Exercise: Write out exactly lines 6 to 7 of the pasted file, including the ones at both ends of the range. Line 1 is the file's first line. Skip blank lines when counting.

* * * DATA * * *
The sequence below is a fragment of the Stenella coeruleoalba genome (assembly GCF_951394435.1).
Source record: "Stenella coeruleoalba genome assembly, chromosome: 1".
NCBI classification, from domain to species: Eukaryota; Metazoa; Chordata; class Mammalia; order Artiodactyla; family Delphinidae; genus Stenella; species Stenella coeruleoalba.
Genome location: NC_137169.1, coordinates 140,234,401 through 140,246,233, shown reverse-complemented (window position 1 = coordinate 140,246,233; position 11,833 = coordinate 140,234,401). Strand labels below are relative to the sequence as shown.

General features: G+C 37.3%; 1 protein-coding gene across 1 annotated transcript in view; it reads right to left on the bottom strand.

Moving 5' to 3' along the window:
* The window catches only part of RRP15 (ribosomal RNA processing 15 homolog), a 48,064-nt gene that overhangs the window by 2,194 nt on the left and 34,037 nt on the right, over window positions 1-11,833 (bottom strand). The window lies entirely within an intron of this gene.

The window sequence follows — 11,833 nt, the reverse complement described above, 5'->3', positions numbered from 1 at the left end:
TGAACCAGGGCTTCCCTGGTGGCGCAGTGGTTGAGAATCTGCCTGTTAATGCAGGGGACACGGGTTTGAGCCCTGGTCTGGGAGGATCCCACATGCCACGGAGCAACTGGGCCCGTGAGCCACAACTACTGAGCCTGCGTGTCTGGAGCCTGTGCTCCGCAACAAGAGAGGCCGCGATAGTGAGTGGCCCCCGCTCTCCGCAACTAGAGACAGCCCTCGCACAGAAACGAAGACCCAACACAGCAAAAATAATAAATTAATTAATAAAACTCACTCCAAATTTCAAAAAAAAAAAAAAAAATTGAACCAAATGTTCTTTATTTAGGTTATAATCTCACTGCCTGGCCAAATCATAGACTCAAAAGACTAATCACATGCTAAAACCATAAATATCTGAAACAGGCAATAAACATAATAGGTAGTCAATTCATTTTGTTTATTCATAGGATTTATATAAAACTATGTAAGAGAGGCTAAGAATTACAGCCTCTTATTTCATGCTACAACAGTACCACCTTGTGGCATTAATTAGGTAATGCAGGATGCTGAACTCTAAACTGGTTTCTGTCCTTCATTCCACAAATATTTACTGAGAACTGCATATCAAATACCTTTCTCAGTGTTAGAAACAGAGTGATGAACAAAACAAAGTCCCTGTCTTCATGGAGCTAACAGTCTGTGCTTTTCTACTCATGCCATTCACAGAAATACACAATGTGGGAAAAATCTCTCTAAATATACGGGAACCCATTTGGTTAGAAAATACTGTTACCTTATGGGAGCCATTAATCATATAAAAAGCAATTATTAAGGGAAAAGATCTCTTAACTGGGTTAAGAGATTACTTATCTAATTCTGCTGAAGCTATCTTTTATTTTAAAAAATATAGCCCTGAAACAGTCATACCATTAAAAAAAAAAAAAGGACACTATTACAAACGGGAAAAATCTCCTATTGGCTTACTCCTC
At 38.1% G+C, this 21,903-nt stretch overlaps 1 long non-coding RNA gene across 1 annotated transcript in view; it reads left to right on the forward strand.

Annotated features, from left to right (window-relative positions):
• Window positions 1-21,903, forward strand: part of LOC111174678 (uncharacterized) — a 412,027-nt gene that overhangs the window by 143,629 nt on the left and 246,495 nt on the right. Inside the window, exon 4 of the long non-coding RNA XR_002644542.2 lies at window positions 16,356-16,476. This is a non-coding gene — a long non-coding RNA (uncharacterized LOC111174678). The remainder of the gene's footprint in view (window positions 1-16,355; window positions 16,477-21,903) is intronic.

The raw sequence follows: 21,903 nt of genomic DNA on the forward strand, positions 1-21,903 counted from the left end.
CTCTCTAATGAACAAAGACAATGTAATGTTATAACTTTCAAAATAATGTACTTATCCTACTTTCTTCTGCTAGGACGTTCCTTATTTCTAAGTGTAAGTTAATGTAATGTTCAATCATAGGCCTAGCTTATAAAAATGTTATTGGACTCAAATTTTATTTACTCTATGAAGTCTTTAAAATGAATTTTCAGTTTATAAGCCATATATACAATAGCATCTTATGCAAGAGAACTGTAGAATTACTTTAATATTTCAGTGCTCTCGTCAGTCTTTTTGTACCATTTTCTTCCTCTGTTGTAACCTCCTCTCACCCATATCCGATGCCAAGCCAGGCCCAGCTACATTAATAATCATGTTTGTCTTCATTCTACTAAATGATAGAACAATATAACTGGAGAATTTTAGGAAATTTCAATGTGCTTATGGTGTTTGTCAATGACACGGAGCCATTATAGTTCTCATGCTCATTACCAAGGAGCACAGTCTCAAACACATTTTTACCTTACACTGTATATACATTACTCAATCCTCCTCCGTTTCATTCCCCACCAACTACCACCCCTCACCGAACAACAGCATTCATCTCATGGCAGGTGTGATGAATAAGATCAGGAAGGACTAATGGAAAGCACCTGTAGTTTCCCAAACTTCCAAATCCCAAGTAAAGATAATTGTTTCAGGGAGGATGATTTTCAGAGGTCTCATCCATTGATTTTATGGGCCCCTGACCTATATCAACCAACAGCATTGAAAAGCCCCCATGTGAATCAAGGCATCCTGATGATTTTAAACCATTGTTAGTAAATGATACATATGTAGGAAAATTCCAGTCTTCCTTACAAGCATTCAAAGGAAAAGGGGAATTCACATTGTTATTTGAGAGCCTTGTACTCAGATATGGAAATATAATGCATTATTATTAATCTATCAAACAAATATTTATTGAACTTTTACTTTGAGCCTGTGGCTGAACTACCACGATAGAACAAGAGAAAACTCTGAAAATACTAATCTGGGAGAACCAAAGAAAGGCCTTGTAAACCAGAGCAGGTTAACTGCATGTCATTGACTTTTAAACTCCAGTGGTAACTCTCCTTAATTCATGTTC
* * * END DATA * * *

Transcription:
Moving 5' to 3' along the window:
* The window catches only part of RRP15 (ribosomal RNA processing 15 homolog), a 48,064-nt gene that overhangs the window by 2,194 nt on the left and 34,037 nt on the right, over window positions 1-11,833 (bottom strand). The window lies entirely within an intron of this gene.